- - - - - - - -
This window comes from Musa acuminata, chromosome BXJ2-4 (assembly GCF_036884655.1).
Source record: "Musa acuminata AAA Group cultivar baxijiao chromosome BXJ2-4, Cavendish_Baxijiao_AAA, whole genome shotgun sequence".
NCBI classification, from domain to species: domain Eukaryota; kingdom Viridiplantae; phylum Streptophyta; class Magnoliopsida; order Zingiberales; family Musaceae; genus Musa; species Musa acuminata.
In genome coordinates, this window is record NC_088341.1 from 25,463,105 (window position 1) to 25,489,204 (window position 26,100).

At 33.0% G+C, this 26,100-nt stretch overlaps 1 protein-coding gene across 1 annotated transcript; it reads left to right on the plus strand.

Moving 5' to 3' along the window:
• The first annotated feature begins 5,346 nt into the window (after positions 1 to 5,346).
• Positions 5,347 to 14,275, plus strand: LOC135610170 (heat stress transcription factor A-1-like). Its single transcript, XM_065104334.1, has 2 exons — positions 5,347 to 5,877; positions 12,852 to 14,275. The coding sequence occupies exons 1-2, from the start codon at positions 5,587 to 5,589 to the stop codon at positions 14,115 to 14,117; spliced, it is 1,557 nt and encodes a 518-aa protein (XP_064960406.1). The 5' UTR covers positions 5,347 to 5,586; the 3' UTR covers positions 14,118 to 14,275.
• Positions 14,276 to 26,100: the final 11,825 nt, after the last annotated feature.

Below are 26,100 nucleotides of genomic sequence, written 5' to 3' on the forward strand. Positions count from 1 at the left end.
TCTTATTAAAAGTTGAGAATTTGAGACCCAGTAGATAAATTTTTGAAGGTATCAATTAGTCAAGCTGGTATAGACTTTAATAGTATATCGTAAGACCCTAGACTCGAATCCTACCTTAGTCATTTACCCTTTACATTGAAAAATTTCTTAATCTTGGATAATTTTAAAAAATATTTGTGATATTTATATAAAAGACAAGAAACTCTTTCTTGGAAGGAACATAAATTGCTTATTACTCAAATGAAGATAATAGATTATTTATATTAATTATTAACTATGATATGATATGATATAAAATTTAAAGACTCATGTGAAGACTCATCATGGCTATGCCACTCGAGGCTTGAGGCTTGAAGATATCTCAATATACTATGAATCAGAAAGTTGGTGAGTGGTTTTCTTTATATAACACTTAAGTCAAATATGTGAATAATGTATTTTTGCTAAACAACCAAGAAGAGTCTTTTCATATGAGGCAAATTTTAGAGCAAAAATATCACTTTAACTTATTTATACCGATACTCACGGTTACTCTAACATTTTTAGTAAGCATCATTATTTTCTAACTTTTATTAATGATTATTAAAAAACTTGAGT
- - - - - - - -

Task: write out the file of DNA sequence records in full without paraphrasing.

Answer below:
This window comes from Musa acuminata, chromosome BXJ2-4 (assembly GCF_036884655.1).
Source record: "Musa acuminata AAA Group cultivar baxijiao chromosome BXJ2-4, Cavendish_Baxijiao_AAA, whole genome shotgun sequence".
NCBI classification, from domain to species: domain Eukaryota; kingdom Viridiplantae; phylum Streptophyta; class Magnoliopsida; order Zingiberales; family Musaceae; genus Musa; species Musa acuminata.
In genome coordinates, this window is record NC_088341.1 from 25,463,105 (window position 1) to 25,489,204 (window position 26,100).

At 33.0% G+C, this 26,100-nt stretch overlaps 1 protein-coding gene across 1 annotated transcript; it reads left to right on the plus strand.

Moving 5' to 3' along the window:
• The first annotated feature begins 5,346 nt into the window (after positions 1 to 5,346).
• Positions 5,347 to 14,275, plus strand: LOC135610170 (heat stress transcription factor A-1-like). Its single transcript, XM_065104334.1, has 2 exons — positions 5,347 to 5,877; positions 12,852 to 14,275. The coding sequence occupies exons 1-2, from the start codon at positions 5,587 to 5,589 to the stop codon at positions 14,115 to 14,117; spliced, it is 1,557 nt and encodes a 518-aa protein (XP_064960406.1). The 5' UTR covers positions 5,347 to 5,586; the 3' UTR covers positions 14,118 to 14,275.
• Positions 14,276 to 26,100: the final 11,825 nt, after the last annotated feature.

Below are 26,100 nucleotides of genomic sequence, written 5' to 3' on the forward strand. Positions count from 1 at the left end.
TCTTATTAAAAGTTGAGAATTTGAGACCCAGTAGATAAATTTTTGAAGGTATCAATTAGTCAAGCTGGTATAGACTTTAATAGTATATCGTAAGACCCTAGACTCGAATCCTACCTTAGTCATTTACCCTTTACATTGAAAAATTTCTTAATCTTGGATAATTTTAAAAAATATTTGTGATATTTATATAAAAGACAAGAAACTCTTTCTTGGAAGGAACATAAATTGCTTATTACTCAAATGAAGATAATAGATTATTTATATTAATTATTAACTATGATATGATATGATATAAAATTTAAAGACTCATGTGAAGACTCATCATGGCTATGCCACTCGAGGCTTGAGGCTTGAAGATATCTCAATATACTATGAATCAGAAAGTTGGTGAGTGGTTTTCTTTATATAACACTTAAGTCAAATATGTGAATAATGTATTTTTGCTAAACAACCAAGAAGAGTCTTTTCATATGAGGCAAATTTTAGAGCAAAAATATCACTTTAACTTATTTATACCGATACTCACGGTTACTCTAACATTTTTAGTAAGCATCATTATTTTCTAACTTTTATTAATGATTATTAAAAAACTTGAGT